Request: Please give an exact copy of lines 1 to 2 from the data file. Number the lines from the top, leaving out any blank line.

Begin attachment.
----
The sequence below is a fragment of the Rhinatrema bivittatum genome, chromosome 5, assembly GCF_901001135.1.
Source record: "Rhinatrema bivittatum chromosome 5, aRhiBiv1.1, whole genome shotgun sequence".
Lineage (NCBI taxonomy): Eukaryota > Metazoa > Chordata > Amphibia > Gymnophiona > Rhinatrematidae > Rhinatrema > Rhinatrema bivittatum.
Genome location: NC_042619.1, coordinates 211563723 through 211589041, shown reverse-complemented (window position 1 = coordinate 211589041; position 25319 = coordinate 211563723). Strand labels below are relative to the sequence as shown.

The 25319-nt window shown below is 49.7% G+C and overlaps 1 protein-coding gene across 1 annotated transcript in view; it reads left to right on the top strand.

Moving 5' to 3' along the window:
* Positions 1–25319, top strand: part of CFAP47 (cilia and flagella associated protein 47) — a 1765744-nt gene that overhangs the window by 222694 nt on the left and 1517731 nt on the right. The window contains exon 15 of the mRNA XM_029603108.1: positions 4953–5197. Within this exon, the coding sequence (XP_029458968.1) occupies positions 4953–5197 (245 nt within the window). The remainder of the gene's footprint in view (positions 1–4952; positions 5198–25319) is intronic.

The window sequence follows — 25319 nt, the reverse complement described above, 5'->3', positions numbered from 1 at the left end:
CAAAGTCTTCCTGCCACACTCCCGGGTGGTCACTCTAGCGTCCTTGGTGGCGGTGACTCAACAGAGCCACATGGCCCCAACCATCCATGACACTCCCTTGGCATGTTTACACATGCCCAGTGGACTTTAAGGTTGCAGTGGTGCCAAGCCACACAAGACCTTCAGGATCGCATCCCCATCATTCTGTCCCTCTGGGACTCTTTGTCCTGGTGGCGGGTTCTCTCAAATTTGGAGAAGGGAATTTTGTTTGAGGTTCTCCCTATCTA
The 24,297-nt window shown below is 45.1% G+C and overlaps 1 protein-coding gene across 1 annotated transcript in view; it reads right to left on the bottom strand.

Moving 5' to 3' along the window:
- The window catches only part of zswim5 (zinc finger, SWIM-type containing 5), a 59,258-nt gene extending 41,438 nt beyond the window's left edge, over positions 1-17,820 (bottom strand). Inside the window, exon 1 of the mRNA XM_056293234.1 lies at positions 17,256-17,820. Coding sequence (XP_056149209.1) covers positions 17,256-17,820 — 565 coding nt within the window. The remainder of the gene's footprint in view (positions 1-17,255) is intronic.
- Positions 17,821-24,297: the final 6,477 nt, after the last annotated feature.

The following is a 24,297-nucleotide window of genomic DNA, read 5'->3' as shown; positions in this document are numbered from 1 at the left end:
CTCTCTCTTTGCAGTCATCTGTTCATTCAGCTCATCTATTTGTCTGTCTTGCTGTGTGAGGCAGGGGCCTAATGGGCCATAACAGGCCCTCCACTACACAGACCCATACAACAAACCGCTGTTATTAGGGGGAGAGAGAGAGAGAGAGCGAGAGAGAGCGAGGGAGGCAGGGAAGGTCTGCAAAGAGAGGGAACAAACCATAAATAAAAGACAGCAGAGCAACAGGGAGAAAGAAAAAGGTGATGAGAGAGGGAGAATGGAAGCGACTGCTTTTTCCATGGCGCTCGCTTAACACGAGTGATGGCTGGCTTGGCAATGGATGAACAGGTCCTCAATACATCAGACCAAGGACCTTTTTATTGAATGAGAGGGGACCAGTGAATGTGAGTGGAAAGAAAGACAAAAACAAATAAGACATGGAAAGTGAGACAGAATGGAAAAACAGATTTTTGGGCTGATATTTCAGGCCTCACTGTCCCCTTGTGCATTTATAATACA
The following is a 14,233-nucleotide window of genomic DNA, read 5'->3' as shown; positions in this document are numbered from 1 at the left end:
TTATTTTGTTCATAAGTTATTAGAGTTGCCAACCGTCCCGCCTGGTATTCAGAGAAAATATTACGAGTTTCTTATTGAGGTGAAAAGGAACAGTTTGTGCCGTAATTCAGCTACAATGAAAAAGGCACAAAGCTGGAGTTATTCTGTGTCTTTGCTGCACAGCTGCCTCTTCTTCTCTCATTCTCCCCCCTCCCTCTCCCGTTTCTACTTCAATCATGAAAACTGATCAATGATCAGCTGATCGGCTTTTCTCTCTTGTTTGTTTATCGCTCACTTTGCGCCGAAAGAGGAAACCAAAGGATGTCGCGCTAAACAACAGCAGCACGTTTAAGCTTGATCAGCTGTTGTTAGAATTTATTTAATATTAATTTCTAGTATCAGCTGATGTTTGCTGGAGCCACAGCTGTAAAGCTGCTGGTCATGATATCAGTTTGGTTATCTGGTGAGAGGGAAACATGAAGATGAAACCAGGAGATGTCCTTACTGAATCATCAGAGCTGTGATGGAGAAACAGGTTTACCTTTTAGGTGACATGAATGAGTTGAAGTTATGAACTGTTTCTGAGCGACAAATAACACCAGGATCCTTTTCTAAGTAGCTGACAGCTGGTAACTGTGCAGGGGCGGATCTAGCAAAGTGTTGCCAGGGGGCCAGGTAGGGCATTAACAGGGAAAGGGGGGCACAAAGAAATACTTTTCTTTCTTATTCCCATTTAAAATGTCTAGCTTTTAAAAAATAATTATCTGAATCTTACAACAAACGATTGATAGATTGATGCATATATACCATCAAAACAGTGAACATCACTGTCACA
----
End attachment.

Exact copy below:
The sequence below is a fragment of the Rhinatrema bivittatum genome, chromosome 5, assembly GCF_901001135.1.
Source record: "Rhinatrema bivittatum chromosome 5, aRhiBiv1.1, whole genome shotgun sequence".